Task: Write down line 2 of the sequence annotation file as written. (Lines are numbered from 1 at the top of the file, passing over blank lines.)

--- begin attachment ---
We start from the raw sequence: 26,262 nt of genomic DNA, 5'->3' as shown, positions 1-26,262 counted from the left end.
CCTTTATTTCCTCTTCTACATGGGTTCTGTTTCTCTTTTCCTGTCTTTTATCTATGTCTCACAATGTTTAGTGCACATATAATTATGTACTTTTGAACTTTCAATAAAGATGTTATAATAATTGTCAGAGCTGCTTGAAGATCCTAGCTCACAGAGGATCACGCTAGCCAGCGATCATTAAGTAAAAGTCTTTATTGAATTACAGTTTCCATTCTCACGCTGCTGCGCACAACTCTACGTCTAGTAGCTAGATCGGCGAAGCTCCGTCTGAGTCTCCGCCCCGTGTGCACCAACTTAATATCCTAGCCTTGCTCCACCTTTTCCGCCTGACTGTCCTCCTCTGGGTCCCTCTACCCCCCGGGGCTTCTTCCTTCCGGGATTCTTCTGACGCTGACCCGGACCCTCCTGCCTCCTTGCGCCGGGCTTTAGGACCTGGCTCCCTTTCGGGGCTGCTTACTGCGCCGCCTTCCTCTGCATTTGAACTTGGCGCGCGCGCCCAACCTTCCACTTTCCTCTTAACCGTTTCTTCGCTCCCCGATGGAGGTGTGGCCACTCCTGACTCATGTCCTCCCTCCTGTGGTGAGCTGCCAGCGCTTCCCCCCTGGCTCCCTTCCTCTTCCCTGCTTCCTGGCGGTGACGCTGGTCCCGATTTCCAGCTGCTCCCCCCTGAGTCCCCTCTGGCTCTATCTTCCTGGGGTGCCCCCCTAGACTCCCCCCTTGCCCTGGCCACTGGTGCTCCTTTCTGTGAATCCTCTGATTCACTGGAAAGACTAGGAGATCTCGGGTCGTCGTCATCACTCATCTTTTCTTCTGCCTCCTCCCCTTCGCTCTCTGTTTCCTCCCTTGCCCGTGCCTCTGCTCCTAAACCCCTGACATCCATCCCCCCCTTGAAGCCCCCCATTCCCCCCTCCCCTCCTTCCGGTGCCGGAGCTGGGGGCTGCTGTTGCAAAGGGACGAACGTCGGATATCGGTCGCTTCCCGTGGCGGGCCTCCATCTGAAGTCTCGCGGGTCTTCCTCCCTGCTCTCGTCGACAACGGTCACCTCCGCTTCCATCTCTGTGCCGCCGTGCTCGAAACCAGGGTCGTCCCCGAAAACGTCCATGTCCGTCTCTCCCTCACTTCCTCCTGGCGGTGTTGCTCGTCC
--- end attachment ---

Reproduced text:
CCTTTATTTCCTCTTCTACATGGGTTCTGTTTCTCTTTTCCTGTCTTTTATCTATGTCTCACAATGTTTAGTGCACATATAATTATGTACTTTTGAACTTTCAATAAAGATGTTATAATAATTGTCAGAGCTGCTTGAAGATCCTAGCTCACAGAGGATCACGCTAGCCAGCGATCATTAAGTAAAAGTCTTTATTGAATTACAGTTTCCATTCTCACGCTGCTGCGCACAACTCTACGTCTAGTAGCTAGATCGGCGAAGCTCCGTCTGAGTCTCCGCCCCGTGTGCACCAACTTAATATCCTAGCCTTGCTCCACCTTTTCCGCCTGACTGTCCTCCTCTGGGTCCCTCTACCCCCCGGGGCTTCTTCCTTCCGGGATTCTTCTGACGCTGACCCGGACCCTCCTGCCTCCTTGCGCCGGGCTTTAGGACCTGGCTCCCTTTCGGGGCTGCTTACTGCGCCGCCTTCCTCTGCATTTGAACTTGGCGCGCGCGCCCAACCTTCCACTTTCCTCTTAACCGTTTCTTCGCTCCCCGATGGAGGTGTGGCCACTCCTGACTCATGTCCTCCCTCCTGTGGTGAGCTGCCAGCGCTTCCCCCCTGGCTCCCTTCCTCTTCCCTGCTTCCTGGCGGTGACGCTGGTCCCGATTTCCAGCTGCTCCCCCCTGAGTCCCCTCTGGCTCTATCTTCCTGGGGTGCCCCCCTAGACTCCCCCCTTGCCCTGGCCACTGGTGCTCCTTTCTGTGAATCCTCTGATTCACTGGAAAGACTAGGAGATCTCGGGTCGTCGTCATCACTCATCTTTTCTTCTGCCTCCTCCCCTTCGCTCTCTGTTTCCTCCCTTGCCCGTGCCTCTGCTCCTAAACCCCTGACATCCATCCCCCCCTTGAAGCCCCCCATTCCCCCCTCCCCTCCTTCCGGTGCCGGAGCTGGGGGCTGCTGTTGCAAAGGGACGAACGTCGGATATCGGTCGCTTCCCGTGGCGGGCCTCCATCTGAAGTCTCGCGGGTCTTCCTCCCTGCTCTCGTCGACAACGGTCACCTCCGCTTCCATCTCTGTGCCGCCGTGCTCGAAACCAGGGTCGTCCCCGAAAACGTCCATGTCCGTCTCTCCCTCACTTCCTCCTGGCGGTGTTGCTCGTCC